13. October 2022
The Four Actions Framework
In a transformational situation, high-performing teams at all levels are of course a key driver of success. In this context, I like and recognise the five practical suggestions made by Ron Friedman, Ph.D. in a recent Harvard Business Review article, based on in-depth research. Some of them may sound counter-intuitive.
- Pick up the phone
Although phone conversations are becoming less common in the workplace, research has shown that high-performing teams communicate significantly more often by phone. Talking directly to each other strengthens relationships and eliminates costly misunderstandings, which contributes to higher productivity and better results.
- Strategize meetings
Badly run meetings drain enthusiasm. It is possible to ensure more efficient and collaborative meetings by requiring participants to do advance work, setting an agenda, and starting with a check-in that keeps participants informed of each other’s progress. This not only leads to more productive meetings but also more fruitful personal interactions and relationships that lead to peak performance.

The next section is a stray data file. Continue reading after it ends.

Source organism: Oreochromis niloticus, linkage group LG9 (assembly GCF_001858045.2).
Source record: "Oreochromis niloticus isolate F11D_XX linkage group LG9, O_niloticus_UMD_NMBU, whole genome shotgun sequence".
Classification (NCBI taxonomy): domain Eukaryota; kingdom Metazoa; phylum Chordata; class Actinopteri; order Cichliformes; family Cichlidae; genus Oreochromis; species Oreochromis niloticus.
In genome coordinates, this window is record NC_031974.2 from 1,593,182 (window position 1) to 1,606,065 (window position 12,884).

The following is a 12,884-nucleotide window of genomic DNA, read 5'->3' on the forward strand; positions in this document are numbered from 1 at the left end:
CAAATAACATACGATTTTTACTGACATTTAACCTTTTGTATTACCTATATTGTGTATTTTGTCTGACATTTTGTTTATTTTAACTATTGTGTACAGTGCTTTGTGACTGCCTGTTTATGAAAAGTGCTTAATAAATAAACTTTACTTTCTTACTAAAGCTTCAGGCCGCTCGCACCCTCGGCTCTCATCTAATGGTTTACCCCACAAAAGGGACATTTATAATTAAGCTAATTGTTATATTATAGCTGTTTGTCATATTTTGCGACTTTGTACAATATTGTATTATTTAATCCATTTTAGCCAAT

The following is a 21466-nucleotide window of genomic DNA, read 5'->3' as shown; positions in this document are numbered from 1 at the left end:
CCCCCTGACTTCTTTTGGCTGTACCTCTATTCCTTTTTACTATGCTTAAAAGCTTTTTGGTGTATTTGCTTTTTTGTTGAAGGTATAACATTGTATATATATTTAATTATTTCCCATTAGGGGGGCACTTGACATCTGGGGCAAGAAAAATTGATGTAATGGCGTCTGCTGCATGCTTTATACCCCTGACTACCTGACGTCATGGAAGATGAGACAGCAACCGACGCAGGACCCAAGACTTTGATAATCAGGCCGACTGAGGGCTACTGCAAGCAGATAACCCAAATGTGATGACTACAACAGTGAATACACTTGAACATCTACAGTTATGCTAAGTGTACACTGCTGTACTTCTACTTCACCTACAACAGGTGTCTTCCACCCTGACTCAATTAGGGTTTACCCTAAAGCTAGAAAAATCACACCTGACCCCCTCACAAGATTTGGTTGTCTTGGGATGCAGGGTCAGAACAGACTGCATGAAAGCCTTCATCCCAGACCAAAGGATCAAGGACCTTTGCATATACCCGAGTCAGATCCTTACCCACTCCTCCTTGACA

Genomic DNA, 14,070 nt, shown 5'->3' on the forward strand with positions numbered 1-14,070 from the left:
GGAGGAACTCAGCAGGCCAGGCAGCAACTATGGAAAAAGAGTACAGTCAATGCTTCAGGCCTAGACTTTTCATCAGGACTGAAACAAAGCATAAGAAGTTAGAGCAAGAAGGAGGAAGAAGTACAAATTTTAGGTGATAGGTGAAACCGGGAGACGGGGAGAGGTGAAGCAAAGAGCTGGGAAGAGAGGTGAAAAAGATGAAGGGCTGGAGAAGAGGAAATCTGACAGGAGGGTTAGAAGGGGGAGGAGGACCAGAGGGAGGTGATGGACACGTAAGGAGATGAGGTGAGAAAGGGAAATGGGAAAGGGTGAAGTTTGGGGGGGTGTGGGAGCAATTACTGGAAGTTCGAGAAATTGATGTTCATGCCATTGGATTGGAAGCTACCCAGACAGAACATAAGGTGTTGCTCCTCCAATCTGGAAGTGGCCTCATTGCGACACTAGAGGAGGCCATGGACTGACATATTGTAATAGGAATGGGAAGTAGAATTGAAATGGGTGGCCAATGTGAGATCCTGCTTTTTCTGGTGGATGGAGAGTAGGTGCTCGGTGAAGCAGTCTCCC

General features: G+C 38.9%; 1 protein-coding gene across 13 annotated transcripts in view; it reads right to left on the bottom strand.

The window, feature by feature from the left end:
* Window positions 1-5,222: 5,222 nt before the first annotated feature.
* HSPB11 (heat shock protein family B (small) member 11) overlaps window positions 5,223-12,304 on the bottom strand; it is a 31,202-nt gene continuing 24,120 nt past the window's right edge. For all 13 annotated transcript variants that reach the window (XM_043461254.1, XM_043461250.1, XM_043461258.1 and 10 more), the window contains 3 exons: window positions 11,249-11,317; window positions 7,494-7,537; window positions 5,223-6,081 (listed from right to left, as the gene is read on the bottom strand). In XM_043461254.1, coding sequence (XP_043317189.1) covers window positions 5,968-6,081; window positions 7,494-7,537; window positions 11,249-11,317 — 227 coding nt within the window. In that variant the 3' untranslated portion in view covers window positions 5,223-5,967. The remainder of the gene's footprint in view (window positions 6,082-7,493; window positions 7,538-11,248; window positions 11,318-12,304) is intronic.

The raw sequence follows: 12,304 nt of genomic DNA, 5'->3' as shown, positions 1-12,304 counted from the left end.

- Bond over non-work topics
Research has revealed that personal conversations help us identify the shared interests that foster empathetic and authentic connections. As a result, high-performing team members spend significantly more time talking with their colleagues about topics other than work, such as sports, books, and family.
- Appreciate each other
We all want to feel appreciated and respected by others. That’s why recognition from colleagues and managers is often valued more than financial rewards. Members of high-performing teams report receiving and expressing appreciation at work much more often than in lower-performing teams.
- Be more authentic
High-performing teams are more likely to compliment, joke with, and tease each other. Interestingly, they are also more likely to express negative emotions at work in the form of cursing, complaining, and sarcasm. And why? Because suppressing negative emotions is cognitively expensive and reduces the mental bandwidth available for work.
Which of these practices do you use more and which less?